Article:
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Kyrgyzstan and Tajikistan, both economically struggling nations in Central Asia, may be the next to join the free trade club.

Former Kyrgyz President Roza Otunbayeva said before stepping down in late October that she saw her nation’s fate as inevitably linked with the Eurasian Union.

“The natural flow of the workforce, services and movement of capital is of course all directed to Russia and Kazakhstan,” she said.

Current President Almazbek Atambayev has made it clear he sees the fate of Kyrgyzstan, which hosts a U.S. air base that acts as a crucial transportation hub for military operations in Afghanistan, as very much tied to Russia.

Neighboring Tajikistan, whose long and porous border with Afghanistan keeps many a security analyst awake at night, has proven a more recalcitrant partner and was recently embroiled in an unseemly diplomatic spat with Russia.

But with more than an estimated 1 million Tajik migrants currently working in Russia, the lure of a border-free future could be too compelling to refuse.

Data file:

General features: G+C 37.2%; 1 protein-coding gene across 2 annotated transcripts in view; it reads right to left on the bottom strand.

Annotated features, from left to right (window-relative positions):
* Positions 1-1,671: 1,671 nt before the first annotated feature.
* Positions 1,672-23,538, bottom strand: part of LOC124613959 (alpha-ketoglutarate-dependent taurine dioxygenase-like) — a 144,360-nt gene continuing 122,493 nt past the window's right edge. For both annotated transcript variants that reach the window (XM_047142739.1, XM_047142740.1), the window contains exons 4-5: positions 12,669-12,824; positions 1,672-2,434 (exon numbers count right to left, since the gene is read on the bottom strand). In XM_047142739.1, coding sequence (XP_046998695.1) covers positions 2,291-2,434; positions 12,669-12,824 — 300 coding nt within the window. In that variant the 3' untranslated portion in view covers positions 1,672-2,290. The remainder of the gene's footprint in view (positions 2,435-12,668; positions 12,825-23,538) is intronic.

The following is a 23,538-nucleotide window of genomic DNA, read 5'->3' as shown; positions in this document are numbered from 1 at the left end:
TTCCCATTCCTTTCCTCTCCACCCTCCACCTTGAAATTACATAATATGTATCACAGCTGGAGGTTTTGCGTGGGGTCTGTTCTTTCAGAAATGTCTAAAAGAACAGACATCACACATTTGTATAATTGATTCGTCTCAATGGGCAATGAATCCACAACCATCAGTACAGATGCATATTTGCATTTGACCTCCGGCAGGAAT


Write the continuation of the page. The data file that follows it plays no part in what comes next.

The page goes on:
Other potential members of the Eurasian Union in the Kremlin’s sights appear more wary about what this means for their sovereignty.

Ukraine, which has flirted uncertainly with membership, fears it could further jeopardize its future economic and political engagement with Western Europe. Others, such as Armenia, have proven positively cool on the idea, while Georgia under President Mikheil Saakashvili will likely always be hostile to anything coming out of Moscow.

Dmitry Trenin, director of the Carnegie Moscow Center, cautioned against talking up the prospect of the Eurasian Union as a political project.

“I see no absolutely no wish on behalf of the Kazakhstani leadership to give up their sovereignty, and I see the Belarusian people not wishing to become part of Russia,” he said.

Still, Russia’s neighbors may have reason to fear Kremlin attempts to restore political domination.

Shortly after Mr. Putin came to power, the Foreign Ministry spelled out Russia’s strategic vision in no uncertain terms. The document, which dates back to 2000, argues for promoting policies that “best serve the interests of Russia as a great power and as one of the most influential centers in the modern world.”